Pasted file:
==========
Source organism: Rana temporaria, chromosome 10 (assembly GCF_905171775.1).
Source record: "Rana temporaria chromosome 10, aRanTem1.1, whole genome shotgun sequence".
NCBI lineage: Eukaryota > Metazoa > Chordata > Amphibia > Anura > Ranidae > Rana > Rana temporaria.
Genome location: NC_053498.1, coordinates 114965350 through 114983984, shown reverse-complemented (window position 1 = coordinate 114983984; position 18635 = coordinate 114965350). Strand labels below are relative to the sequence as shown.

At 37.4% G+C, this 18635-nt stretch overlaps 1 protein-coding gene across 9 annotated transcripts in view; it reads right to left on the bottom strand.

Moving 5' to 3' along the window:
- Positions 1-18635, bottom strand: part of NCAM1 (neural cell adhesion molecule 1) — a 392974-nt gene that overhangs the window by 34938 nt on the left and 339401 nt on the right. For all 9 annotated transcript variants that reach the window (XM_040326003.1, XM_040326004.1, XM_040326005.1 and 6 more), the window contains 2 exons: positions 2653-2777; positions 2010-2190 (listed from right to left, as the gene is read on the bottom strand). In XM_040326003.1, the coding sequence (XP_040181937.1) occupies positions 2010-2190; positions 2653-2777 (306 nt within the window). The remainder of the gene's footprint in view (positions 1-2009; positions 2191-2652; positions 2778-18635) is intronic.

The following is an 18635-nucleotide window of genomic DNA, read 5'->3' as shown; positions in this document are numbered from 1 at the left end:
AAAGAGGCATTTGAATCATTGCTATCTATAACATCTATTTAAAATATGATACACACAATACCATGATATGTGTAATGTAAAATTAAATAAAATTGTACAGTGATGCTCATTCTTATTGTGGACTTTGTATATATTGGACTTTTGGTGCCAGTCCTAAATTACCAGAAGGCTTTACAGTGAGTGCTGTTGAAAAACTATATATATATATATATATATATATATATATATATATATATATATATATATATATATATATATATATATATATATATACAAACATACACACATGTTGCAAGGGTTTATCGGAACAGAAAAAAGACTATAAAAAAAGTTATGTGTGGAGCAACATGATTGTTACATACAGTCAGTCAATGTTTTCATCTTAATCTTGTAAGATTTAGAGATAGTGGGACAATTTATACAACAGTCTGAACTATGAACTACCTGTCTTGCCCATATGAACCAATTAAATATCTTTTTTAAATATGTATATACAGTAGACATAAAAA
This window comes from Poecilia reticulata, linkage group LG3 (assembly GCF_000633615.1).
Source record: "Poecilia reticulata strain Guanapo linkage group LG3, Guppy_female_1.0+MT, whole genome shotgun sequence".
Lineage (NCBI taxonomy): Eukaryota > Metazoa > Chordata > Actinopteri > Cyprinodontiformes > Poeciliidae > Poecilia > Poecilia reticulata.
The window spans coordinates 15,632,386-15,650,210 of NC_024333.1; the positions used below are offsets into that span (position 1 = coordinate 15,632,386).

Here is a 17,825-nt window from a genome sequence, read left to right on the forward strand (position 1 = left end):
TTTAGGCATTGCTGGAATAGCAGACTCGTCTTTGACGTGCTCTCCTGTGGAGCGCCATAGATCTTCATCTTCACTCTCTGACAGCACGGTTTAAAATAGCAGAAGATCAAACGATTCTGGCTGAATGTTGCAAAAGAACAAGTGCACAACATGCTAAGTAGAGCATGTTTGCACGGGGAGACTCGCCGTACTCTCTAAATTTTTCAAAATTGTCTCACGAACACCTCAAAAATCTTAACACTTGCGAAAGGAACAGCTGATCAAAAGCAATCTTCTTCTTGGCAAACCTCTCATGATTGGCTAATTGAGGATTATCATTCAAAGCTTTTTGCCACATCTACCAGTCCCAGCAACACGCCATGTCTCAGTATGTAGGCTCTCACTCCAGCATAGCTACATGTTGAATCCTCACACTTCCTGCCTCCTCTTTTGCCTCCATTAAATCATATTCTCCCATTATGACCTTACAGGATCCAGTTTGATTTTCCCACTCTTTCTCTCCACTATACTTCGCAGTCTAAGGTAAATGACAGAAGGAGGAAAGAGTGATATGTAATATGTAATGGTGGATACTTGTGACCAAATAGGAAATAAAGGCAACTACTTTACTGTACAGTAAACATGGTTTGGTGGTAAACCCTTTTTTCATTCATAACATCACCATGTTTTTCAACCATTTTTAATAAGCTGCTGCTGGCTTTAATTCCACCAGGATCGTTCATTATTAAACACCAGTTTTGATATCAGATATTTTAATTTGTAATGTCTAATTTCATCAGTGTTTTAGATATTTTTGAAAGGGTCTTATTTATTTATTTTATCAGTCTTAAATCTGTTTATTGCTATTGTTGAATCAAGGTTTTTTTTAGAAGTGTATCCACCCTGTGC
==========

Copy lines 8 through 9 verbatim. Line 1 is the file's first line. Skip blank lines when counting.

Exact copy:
The following is an 18635-nucleotide window of genomic DNA, read 5'->3' as shown; positions in this document are numbered from 1 at the left end:
AAAGAGGCATTTGAATCATTGCTATCTATAACATCTATTTAAAATATGATACACACAATACCATGATATGTGTAATGTAAAATTAAATAAAATTGTACAGTGATGCTCATTCTTATTGTGGACTTTGTATATATTGGACTTTTGGTGCCAGTCCTAAATTACCAGAAGGCTTTACAGTGAGTGCTGTTGAAAAACTATATATATATATATATATATATATATATATATATATATATATATATATATATATATATATATATATATATATATATACAAACATACACACATGTTGCAAGGGTTTATCGGAACAGAAAAAAGACTATAAAAAAAGTTATGTGTGGAGCAACATGATTGTTACATACAGTCAGTCAATGTTTTCATCTTAATCTTGTAAGATTTAGAGATAGTGGGACAATTTATACAACAGTCTGAACTATGAACTACCTGTCTTGCCCATATGAACCAATTAAATATCTTTTTTAAATATGTATATACAGTAGACATAAAAA